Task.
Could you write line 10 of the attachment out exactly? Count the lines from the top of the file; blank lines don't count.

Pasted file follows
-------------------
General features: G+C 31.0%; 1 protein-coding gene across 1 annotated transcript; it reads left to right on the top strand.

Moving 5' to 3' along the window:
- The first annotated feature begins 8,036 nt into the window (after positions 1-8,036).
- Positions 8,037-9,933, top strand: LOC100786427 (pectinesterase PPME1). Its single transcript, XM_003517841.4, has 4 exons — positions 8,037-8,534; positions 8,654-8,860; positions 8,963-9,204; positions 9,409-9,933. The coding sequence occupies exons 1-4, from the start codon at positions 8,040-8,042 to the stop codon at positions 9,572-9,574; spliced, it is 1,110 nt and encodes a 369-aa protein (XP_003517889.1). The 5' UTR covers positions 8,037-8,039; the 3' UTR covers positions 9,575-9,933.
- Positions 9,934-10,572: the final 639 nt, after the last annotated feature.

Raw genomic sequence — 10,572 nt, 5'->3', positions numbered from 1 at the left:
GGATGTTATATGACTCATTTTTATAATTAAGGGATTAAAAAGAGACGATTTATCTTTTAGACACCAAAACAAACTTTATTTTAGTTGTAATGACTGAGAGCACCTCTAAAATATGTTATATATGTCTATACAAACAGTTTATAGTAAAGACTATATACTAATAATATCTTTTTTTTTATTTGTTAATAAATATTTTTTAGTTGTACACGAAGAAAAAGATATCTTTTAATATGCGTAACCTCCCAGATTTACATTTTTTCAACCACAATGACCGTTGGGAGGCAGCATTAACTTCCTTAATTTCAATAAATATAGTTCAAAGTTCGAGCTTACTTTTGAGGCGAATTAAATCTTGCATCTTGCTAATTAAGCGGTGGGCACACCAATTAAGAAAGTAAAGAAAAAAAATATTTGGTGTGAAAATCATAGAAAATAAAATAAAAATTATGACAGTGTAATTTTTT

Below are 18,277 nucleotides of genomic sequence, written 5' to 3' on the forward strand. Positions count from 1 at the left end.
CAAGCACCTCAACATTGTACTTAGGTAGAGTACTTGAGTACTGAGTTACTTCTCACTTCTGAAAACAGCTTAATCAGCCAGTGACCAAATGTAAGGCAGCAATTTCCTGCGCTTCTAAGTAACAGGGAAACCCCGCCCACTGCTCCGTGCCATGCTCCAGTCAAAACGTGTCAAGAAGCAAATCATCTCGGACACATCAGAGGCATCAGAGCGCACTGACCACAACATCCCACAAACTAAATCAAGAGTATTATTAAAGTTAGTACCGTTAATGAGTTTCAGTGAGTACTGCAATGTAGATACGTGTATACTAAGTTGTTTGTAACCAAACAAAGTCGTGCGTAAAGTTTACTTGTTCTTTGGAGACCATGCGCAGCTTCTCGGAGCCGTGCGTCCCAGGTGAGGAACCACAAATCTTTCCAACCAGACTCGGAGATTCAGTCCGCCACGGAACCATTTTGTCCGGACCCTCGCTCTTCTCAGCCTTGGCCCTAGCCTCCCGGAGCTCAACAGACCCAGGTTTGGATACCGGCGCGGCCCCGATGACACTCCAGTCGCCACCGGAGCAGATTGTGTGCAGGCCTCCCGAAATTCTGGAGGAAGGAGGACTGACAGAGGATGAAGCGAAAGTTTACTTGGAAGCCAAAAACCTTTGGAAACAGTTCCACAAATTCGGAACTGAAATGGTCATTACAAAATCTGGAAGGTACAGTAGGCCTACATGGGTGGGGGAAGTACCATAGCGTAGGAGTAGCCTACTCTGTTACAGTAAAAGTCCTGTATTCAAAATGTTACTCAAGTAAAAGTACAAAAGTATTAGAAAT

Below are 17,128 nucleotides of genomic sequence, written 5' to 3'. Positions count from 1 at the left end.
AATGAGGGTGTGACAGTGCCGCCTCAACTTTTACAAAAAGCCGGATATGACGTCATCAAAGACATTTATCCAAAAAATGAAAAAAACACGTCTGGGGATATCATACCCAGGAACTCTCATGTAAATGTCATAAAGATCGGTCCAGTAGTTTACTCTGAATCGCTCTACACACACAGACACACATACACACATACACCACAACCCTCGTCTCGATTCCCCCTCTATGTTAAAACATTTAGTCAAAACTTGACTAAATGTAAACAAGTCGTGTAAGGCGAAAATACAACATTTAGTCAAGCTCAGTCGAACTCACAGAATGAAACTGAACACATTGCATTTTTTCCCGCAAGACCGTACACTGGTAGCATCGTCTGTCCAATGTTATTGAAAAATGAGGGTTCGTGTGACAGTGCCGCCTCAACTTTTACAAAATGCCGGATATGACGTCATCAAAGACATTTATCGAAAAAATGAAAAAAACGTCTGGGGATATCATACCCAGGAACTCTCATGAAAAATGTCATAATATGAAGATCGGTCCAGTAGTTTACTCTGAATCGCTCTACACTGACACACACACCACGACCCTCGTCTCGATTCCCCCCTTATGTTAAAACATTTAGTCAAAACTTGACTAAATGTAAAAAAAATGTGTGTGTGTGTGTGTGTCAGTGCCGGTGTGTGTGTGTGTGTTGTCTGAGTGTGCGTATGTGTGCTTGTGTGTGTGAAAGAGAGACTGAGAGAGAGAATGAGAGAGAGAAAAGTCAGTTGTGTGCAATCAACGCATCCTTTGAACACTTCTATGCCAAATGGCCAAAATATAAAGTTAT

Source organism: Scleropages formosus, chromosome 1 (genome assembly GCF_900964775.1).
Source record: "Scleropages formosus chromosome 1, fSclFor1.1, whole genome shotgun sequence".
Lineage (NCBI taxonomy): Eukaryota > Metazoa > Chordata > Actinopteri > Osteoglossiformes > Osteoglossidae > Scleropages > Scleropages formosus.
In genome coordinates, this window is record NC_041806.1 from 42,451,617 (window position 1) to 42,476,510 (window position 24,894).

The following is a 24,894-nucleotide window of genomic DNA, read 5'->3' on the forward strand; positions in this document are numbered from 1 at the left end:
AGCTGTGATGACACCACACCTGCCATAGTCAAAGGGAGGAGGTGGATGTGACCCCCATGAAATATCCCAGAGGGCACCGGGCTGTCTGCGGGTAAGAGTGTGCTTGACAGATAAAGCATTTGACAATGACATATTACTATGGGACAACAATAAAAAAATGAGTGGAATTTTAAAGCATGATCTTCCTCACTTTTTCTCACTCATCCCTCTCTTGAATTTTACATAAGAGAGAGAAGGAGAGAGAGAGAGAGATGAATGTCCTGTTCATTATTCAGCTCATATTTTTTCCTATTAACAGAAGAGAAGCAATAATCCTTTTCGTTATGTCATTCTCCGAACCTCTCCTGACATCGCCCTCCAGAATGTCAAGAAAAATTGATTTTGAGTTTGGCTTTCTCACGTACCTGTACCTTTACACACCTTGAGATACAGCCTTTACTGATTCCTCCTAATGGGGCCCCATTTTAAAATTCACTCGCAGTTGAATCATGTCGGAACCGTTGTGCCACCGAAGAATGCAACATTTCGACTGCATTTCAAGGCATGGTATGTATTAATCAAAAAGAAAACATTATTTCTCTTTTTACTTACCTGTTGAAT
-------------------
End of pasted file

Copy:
Below are 17,128 nucleotides of genomic sequence, written 5' to 3'. Positions count from 1 at the left end.